Driggs-Schroeder

Driggs-Schroeder was the name of several naval guns designed by US Navy officers William H. Driggs and Seaton Schroeder for the United States Navy in the late 1880s, fitted on ships built in the 1890s. Some Driggs-Schroeder weapons were also adopted by the US Army. Driggs later founded the Driggs-Seabury Ordnance Company in 1897, in partnership with Louis Labodie "L. L." Driggs and Samuel Seabury, a retired US Navy officer.[1]

Driggs-Schroeder weapons included 1-pounder,[2] 3-pounder (Navy Marks 2 and 3),[3][4] and 6-pounder (Navy Marks 6 and 8)[5][6] naval guns.[7] All were rapid-firing, which today would be called "single shot", with brass cased ammunition. They were among numerous models of these guns equipped on US Navy ships of the 1890s. Unlike some other manufacturers, Driggs-Schroeder did not design fully automatic 1-pounder and 3-pounder guns. Most Driggs-Schroeder weapons were manufactured by the American Ordnance Company in Bridgeport, Connecticut,[8] with some manufactured by Driggs Ordnance Company.[9][10][11][12]

Some of the ships equipped with Driggs-Schroeder guns included USS Texas (1892), USS Maine (ACR-1), USS Olympia (C-6), USS New York (ACR-2), and USS Brooklyn (ACR-3). Olympia is preserved with her Driggs-Schroeder 6-pounders intact at the Independence Seaport Museum in Philadelphia, Pennsylvania.

Driggs-Schroeder designed a "limited recoil" carriage for the US Army's 3.2-inch gun M1890, along with a 3.2-inch field gun based on that weapon with a different breech.[13] These were perhaps the same gun and/or carriage later prototyped by Driggs-Seabury; neither was adopted by the US Army.[14][15][16]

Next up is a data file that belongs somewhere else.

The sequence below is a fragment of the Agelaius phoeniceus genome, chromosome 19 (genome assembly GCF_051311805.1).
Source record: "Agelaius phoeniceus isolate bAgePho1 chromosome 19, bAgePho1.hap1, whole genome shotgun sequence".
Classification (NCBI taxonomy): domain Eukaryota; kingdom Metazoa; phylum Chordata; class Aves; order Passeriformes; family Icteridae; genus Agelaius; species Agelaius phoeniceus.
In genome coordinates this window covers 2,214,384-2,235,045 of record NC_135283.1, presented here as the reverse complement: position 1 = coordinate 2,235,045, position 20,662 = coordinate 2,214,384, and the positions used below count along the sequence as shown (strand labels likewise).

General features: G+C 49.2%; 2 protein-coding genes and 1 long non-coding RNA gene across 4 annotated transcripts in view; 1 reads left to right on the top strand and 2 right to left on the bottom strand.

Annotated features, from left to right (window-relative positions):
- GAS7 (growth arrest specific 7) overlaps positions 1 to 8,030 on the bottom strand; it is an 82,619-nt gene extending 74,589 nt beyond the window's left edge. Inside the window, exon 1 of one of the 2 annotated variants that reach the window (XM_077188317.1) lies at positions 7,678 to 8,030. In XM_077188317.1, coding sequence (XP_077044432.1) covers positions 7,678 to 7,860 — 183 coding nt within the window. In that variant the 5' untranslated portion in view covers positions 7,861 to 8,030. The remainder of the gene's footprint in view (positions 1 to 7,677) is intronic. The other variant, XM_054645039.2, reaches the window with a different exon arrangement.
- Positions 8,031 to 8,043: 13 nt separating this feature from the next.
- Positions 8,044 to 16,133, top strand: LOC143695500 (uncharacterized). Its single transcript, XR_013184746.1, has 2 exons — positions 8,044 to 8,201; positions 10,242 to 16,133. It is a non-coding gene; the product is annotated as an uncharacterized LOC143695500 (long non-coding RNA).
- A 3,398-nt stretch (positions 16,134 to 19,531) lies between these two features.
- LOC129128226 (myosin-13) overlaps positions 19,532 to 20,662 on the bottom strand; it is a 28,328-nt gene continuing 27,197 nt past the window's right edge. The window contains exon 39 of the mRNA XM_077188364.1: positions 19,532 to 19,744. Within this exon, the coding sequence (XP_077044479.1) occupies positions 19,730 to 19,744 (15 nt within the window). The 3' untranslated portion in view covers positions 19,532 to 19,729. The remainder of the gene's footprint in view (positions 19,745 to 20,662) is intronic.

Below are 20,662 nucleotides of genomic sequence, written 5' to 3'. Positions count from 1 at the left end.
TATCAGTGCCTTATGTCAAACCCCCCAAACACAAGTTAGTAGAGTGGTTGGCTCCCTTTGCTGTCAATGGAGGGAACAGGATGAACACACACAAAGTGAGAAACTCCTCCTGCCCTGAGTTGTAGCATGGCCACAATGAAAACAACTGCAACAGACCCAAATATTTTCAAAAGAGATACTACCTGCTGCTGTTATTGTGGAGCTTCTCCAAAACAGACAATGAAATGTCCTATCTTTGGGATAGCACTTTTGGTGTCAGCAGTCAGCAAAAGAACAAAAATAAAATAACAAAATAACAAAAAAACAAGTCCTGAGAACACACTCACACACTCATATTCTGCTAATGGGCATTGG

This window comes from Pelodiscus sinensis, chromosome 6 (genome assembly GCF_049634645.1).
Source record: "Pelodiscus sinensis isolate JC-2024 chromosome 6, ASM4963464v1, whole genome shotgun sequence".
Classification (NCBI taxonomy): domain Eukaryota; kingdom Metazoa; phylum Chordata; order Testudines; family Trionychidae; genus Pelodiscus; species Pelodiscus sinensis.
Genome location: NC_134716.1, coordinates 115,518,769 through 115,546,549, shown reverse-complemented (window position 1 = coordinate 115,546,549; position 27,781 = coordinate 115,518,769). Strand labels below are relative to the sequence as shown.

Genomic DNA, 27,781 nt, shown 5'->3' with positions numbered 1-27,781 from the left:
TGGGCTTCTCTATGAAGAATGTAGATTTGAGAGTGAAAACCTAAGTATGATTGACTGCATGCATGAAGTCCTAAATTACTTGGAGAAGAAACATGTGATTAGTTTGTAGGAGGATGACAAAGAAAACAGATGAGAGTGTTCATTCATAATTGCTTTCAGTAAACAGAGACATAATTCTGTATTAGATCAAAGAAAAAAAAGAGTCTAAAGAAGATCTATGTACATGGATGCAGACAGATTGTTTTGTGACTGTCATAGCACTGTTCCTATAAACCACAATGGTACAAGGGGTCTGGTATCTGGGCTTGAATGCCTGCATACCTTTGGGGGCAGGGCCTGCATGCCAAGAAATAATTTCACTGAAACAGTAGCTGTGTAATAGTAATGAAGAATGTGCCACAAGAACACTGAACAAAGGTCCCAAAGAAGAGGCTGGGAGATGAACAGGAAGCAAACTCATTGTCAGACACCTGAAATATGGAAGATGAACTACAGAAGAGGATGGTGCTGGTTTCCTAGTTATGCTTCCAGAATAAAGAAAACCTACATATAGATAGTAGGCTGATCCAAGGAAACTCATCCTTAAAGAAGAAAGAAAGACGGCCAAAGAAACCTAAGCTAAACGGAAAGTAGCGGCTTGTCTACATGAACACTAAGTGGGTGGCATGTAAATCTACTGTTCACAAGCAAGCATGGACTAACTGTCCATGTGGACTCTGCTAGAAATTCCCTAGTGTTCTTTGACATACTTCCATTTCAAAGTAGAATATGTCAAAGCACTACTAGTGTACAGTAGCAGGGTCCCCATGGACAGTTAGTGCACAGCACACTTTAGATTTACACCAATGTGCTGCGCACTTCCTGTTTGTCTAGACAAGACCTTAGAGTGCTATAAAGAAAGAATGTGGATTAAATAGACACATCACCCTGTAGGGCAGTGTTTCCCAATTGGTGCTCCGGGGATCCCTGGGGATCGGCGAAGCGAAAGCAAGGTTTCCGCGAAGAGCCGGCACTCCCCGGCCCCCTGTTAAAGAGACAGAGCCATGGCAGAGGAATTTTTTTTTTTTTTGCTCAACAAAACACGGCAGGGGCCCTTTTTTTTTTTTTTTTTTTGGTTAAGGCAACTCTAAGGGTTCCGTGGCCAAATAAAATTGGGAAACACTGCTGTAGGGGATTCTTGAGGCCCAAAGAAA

A 12-pounder gun on a limited recoil carriage for naval landing forces was submitted to the US Army Ordnance Department in fiscal year 1895; it was not adopted.[14][17]

An Army 4-inch/40 caliber Driggs-Schroeder rapid-fire gun also existed,[18] probably the same as one of several Navy guns of this type. Only four were emplaced by the Army in coast defense mountings; two at Fort Washington, Maryland 1899–1921 and two at Fort Warren, Massachusetts 1899–1925.[19][20][21] Driggs-Schroeder designed 6-pounders designated Marks II and III for the Army;[5] they possibly corresponded to the Navy Marks 6 and 8.[22] Some of these weapons were deployed at coastal artillery forts for land defense. These included experimental quantities on "parapet mounts", wheeled carriages with fittings that allowed them to be secured to pintle mounts set in concrete. A dozen were deployed at Fort Ruger in Hawaii as part of the Land Defense Project of 1915, along with some in the Harbor Defenses of Manila and Subic Bays, Philippines.[23]

References

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